More wasted food and disposable packaging
The increase in the amount of rubbish in these times of pandemic is not limited to protective materials. Restaurant closures and supply chain cuts have led to the accumulation of mountains of wasted food, the decomposition of which generates greenhouse gases that exacerbate climate change. In addition, online sales have skyrocketed, increasing the consumption of disposable packaging, and the fear of contagion from objects has revived the popularity of single-use plastics. There has been a trend for years to encourage reusable containers in countless coffee shops around the world. However, the pandemic has slowed this momentum; both large chains and local establishments have returned to disposable cups, and even some bans on other plastics and single-use containers have been left in quarantine, despite the fact that so far, according to the European Centre for Disease Control, the transmission of the virus from contaminated surfaces has not been documented, and some experts have down-played this risk. Even if contact with objects could pose a real threat, single-use plastics would not be exempt either.
In addition to the above, the confinement of populations across the globe also affected the waste collection and recycling sector. In the United Kingdom, a study in April revealed that 46% of recycling facilities had stopped operating. A similar situation occurred in other countries, and in Italy infected people were even banned from separating waste. Although the progressive reactivation of economic and social life has lessened this problem, experts insist on the need to strengthen and improve waste management systems in the face of the ongoing pandemic and against similar future threats, since the transition to a circular economy depends on the collection and recycling of waste as a raw material. This is especially true when the collapse of oil prices due to the pandemic made the production of new plastics much cheaper, in line with the classic scheme of the linear economy.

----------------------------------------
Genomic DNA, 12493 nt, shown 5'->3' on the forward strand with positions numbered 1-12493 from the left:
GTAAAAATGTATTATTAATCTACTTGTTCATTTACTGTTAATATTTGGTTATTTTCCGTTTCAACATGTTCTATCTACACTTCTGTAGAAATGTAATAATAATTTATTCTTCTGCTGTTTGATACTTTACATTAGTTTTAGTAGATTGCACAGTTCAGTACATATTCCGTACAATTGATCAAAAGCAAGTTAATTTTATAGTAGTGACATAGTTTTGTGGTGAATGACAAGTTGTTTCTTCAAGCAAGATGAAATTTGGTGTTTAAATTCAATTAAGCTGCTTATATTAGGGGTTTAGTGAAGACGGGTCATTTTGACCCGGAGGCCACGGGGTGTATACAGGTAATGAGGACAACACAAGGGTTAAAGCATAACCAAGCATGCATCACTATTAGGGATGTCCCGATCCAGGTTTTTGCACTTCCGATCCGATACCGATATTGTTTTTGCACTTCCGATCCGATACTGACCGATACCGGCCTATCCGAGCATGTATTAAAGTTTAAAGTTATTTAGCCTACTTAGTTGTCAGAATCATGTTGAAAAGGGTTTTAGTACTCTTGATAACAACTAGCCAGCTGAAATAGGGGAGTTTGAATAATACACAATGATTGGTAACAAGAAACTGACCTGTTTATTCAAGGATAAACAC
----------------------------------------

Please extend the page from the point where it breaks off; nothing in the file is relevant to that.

Recommendations to improve waste management
In short, the experts stress that it is everyone’s task, from governments to individuals, to ensure that this global public health crisis does not make terrestrial ecosystems even sicker. The World Economic Forum called on the international community: “Governments need to act now to ensure a green recovery that incentivises sustainability.” The United Nations Environment Programme has published a series of recommendations to improve waste management during the pandemic.
In many countries, regulatory authorities are now recommending that citizens use reusable cloth masks, reserving single-use surgical masks and masks with high particle retention to those who really depend on these resources, the healthcare community. A study by University College London found that machine-washed fabric masks without disposable filters minimise the environmental impact, while hand-washing reusable masks with disposable plastic filters is the most environmentally damaging option, even more so than fully disposable face masks. It is up to each of us to follow these recommendations and try to preserve the health of our common home, even in these dark times; as a group of experts from Monash University (Australia) wrote: “Avoiding single-use plastic can still be part of the new normal.”